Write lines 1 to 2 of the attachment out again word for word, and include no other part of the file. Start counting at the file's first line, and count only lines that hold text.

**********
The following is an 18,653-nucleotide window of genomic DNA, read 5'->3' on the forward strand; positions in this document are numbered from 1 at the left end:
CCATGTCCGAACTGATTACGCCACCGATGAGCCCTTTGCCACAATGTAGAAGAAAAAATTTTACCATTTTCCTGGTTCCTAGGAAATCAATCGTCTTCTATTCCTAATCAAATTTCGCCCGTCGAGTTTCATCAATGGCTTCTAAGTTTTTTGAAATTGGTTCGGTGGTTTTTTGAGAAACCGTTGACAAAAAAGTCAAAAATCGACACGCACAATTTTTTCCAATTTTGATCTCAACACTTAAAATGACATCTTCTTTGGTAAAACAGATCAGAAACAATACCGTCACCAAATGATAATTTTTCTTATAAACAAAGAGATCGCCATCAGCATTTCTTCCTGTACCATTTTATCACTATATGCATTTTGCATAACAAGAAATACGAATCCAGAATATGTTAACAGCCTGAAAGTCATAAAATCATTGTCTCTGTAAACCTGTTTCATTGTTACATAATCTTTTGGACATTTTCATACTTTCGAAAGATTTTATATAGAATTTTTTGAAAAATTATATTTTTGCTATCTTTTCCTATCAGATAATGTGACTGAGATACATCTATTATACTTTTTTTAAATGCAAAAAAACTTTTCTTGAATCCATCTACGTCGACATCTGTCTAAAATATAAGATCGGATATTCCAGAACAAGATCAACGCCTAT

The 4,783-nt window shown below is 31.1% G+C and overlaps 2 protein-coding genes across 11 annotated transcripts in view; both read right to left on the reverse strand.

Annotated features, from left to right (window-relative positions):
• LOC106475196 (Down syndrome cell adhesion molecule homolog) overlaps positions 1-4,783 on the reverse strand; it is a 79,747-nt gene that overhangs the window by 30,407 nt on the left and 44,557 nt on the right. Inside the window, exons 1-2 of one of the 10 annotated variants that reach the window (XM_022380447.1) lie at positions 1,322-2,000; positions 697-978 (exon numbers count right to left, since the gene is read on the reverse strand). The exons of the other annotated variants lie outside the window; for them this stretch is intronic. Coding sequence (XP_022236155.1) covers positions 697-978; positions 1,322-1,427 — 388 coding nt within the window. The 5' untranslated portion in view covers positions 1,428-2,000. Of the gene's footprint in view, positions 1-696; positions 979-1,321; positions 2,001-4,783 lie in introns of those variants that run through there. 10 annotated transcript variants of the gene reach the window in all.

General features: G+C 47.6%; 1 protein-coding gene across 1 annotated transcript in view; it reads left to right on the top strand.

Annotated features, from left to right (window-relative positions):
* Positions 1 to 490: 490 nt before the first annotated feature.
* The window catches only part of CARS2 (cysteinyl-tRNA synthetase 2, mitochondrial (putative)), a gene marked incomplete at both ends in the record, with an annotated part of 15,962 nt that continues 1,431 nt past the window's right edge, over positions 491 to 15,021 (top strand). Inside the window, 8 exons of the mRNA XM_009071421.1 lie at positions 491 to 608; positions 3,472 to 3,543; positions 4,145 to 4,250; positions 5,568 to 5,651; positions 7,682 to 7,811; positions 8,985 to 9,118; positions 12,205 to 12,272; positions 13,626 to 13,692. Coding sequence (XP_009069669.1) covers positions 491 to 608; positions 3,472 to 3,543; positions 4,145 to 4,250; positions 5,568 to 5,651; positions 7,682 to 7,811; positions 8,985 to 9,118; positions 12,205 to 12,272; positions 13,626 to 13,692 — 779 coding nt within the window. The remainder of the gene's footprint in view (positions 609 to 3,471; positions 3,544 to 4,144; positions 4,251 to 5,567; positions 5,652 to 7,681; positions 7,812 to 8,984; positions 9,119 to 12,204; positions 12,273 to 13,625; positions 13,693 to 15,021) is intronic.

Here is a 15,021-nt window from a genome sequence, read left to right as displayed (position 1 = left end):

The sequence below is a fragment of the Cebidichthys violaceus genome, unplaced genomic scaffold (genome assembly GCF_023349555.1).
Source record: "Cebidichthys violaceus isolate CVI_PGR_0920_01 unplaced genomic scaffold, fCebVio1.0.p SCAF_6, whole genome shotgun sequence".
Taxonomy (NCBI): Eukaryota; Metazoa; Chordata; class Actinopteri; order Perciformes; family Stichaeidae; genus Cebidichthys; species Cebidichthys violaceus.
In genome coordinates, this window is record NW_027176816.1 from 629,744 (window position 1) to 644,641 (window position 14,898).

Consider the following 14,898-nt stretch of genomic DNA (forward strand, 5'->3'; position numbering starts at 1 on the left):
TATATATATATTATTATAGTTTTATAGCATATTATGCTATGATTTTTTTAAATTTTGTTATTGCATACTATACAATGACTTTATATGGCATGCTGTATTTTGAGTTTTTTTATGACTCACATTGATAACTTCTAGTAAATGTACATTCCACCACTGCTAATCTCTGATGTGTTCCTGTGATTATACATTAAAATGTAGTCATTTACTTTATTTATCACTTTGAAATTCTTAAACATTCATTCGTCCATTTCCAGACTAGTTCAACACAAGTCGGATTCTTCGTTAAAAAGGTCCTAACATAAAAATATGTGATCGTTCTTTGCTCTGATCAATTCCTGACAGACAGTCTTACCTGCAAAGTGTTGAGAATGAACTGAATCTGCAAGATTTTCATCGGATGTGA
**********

The following is an 18,653-nucleotide window of genomic DNA, read 5'->3' on the forward strand; positions in this document are numbered from 1 at the left end:
CCATGTCCGAACTGATTACGCCACCGATGAGCCCTTTGCCACAATGTAGAAGAAAAAATTTTACCATTTTCCTGGTTCCTAGGAAATCAATCGTCTTCTATTCCTAATCAAATTTCGCCCGTCGAGTTTCATCAATGGCTTCTAAGTTTTTTGAAATTGGTTCGGTGGTTTTTTGAGAAACCGTTGACAAAAAAGTCAAAAATCGACACGCACAATTTTTTCCAATTTTGATCTCAACACTTAAAATGACATCTTCTTTGGTAAAACAGATCAGAAACAATACCGTCACCAAATGATAATTTTTCTTATAAACAAAGAGATCGCCATCAGCATTTCTTCCTGTACCATTTTATCACTATATGCATTTTGCATAACAAGAAATACGAATCCAGAATATGTTAACAGCCTGAAAGTCATAAAATCATTGTCTCTGTAAACCTGTTTCATTGTTACATAATCTTTTGGACATTTTCATACTTTCGAAAGATTTTATATAGAATTTTTTGAAAAATTATATTTTTGCTATCTTTTCCTATCAGATAATGTGACTGAGATACATCTATTATACTTTTTTTAAATGCAAAAAAACTTTTCTTGAATCCATCTACGTCGACATCTGTCTAAAATATAAGATCGGATATTCCAGAACAAGATCAACGCCTAT